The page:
How to Recover from the Devastation of a Large Truck Accident

Large truck accidents cause massive devastation in the form of bodily harm, property damage, and fatalities. In 2018, large trucks were involved in 112,000 injury crashes and 414,000 property damage incidents in the United States.

That’s an average of 306 injury crashes and 1,134 property damage incidents each day. Those are frightening numbers.

If you’ve been involved in a collision with a big truck, you’re probably having to face some serious consequences. Whether you’re struggling to recover physically or to pay your medical bills, here are some tips to help you get through hard times.

1. Seek medical attention immediately

No matter how small you believe your injury to be, seek medical treatment immediately. You might have suffered internal damage that will take a few days or longer to feel.

When you’re involved in an accident, the body goes into shock, which protects you from experiencing overwhelming pain. Even if you feel serious pain at first, it could still get worse. A doctor can order X-rays to find out if you have a broken bone or soft-tissue injury that requires treatment even in the absence of significant pain.

Also, talk to your doctor about staying active to recover from your injuries. Recent research indicates that resting can do more harm than certain levels of exercise.

2. Focus on brain rehabilitation early

If you sustained a head injury, start working on brain rehabilitation immediately. Regardless of what you’ve heard, the brain is malleable. That malleability is called neuroplasticity. The sooner you start working on rehabilitation, the easier it will be to recover from your injuries.

Watch the documentary called The Brain That Changes Itself to see how easy it is to reprogram the brain and regain motor function after a serious incident. Many physical therapists are aware of the brain’s neuroplasticity and will work with patients on that principle.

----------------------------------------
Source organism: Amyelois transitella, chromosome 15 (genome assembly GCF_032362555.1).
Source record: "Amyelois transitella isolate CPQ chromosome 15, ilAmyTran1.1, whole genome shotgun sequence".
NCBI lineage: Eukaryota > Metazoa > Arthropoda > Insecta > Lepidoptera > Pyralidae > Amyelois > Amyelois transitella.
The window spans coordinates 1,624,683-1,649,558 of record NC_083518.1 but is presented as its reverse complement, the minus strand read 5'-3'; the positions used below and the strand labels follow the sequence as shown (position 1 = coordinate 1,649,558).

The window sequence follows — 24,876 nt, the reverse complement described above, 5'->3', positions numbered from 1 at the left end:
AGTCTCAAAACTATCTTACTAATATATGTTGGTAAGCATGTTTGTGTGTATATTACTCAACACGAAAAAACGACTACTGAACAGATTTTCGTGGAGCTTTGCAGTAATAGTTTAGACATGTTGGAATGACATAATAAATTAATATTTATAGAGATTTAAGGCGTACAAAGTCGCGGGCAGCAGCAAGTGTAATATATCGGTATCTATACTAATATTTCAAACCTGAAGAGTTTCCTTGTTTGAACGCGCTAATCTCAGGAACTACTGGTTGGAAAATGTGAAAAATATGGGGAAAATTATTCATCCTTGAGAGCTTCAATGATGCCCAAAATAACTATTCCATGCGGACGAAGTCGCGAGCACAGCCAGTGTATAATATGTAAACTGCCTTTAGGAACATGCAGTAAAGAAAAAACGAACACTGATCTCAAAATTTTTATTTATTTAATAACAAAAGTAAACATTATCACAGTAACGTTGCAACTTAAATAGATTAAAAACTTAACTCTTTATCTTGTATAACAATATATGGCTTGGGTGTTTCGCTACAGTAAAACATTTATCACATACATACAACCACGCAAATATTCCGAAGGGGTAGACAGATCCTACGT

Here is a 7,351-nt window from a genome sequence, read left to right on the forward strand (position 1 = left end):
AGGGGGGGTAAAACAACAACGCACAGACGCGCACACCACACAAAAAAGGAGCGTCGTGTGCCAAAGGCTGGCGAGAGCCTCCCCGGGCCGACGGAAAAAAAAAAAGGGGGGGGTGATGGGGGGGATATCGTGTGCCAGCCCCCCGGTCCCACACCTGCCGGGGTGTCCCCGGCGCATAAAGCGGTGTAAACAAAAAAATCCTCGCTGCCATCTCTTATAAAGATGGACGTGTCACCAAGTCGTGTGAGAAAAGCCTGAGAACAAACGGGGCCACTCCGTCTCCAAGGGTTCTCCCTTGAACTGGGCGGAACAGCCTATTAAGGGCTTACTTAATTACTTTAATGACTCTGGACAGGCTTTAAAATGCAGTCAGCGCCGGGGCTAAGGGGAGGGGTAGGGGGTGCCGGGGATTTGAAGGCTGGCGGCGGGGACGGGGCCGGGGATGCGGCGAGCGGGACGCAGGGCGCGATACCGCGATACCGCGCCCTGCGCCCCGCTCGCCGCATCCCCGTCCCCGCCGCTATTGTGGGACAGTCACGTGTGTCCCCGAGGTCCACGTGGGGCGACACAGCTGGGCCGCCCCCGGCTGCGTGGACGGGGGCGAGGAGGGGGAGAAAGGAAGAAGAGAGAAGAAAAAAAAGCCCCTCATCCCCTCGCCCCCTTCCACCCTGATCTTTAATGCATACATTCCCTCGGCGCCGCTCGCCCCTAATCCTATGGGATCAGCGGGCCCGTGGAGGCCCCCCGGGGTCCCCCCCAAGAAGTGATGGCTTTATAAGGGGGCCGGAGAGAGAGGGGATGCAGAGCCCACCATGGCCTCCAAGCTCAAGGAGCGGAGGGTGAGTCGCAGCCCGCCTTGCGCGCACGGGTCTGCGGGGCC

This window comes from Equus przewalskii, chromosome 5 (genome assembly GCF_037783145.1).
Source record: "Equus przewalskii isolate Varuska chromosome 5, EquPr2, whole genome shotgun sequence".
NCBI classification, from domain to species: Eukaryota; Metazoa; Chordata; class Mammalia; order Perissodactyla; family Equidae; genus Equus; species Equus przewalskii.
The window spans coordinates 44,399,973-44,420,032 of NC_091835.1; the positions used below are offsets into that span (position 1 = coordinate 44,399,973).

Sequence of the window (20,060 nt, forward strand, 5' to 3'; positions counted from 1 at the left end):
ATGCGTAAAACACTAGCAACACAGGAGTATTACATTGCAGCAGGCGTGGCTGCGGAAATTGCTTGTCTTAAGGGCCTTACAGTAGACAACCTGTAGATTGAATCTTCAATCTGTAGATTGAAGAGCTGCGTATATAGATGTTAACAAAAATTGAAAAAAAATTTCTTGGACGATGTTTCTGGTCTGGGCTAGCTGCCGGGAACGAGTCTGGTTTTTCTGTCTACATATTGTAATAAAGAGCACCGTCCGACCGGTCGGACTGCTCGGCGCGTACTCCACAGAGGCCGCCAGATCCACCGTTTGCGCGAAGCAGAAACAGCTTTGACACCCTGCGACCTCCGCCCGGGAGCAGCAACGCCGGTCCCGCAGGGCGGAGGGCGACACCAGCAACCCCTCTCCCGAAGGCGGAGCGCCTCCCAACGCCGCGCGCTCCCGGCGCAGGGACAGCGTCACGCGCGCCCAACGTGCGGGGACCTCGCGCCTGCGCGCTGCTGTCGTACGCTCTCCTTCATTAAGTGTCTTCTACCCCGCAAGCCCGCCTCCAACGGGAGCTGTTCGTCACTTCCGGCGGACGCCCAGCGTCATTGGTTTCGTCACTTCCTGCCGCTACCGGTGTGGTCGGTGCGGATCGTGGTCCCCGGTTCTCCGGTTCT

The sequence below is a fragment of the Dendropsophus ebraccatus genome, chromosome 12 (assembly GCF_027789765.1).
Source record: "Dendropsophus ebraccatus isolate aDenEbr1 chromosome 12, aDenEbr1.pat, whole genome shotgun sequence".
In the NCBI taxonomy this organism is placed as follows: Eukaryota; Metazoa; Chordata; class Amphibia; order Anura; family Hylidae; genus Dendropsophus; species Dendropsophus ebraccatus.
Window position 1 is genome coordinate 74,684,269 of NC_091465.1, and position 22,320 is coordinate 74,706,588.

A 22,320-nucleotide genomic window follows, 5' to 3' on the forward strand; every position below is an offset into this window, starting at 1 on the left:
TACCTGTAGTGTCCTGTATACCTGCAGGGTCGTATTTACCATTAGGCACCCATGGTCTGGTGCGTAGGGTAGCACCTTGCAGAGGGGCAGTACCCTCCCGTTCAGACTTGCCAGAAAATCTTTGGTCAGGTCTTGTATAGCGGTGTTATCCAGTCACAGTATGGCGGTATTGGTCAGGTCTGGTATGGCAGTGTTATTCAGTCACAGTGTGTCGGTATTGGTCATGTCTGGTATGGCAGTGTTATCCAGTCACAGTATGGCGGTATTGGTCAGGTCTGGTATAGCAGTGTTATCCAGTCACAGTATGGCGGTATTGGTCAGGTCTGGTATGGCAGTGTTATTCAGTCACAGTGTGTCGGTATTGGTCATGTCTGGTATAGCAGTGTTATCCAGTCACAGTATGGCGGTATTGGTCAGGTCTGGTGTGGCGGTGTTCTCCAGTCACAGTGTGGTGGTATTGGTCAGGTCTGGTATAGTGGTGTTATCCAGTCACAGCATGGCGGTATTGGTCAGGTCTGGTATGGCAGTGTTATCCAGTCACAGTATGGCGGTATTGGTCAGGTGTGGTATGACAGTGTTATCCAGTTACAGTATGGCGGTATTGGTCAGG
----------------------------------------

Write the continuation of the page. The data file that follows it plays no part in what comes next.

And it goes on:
If your therapist doesn’t understand the concept, find someone who does, even if you have to pay out of pocket. Your recovery will be worth the extra cost.

3. Take care of your mental and emotional state

When you’re injured or incapacitated, it’s easy to fall into the trap of negative thinking, but that can only make you feel worse. You’ll also take longer to recover when you feel bad emotionally.

Take time each day to relax, de-stress, breathe deeply, and meditate. You don’t have to do fancy meditation exercises or purchase an expensive, guided meditation program. You can find free meditations on YouTube.

If you don’t like guided meditations, just sit down or lie down, breathe deeply, and allow your worrisome thoughts to escape from your mind as if they’re nothing more than clouds floating away. Notice your thoughts and detach from wanting to “think” about them more deeply; just let them go.

When you spend significant time calming your mental and emotional state of being, your feelings, thoughts, and mood will shift toward a condition of peace and contentment, regardless of your circumstances.

4. Hire a lawyer

The only way you’re likely to obtain the compensation you deserve for your injuries is to hire a lawyer to represent your case. You’ll probably find an attorney who will take your case on a contingency if he or she agrees you have sufficient cause.

You’ll want to obtain a settlement for a variety of reasons, including:

·  To cover current and long-term medical bills

·  To pay for your personal expenses like rent, utilities, internet, etc.

·  To replace your lost wages if you can’t return to work for a while

Don’t wait to connect with an attorney. The longer you delay making the call, the longer it will take for you to get your settlement funds.

You won’t get paid until after you win the case. But even then, payment won’t be immediate. It will take some time to receive the money.

5. Don’t push yourself to drive again too soon

If you’re feeling hesitant to get behind the wheel after your accident, don’t pressure yourself. Though you don’t want to live in fear for the rest of your life, you also don’t want to push yourself to start driving again too soon.

Your body may stay in a fight-or-flight mode for a while, and be re-triggered just by your return to the driver’s seat. It’s not safe to operate a car in a state of hypervigilance.

When you feel ready to begin driving again, start slowly and bring a friend. Drive to the corner store and back. Drive to the grocery store. Use the back roads and avoid freeways until you feel absolutely comfortable getting back on the high-speed, high-density routes.

Be gentle with yourself during your recovery

Be gentle with yourself while you recover. Stress can greatly reduce your ability to heal. Do whatever you can do to reduce your stress, stay focused on your goals, and you’ll recover well.

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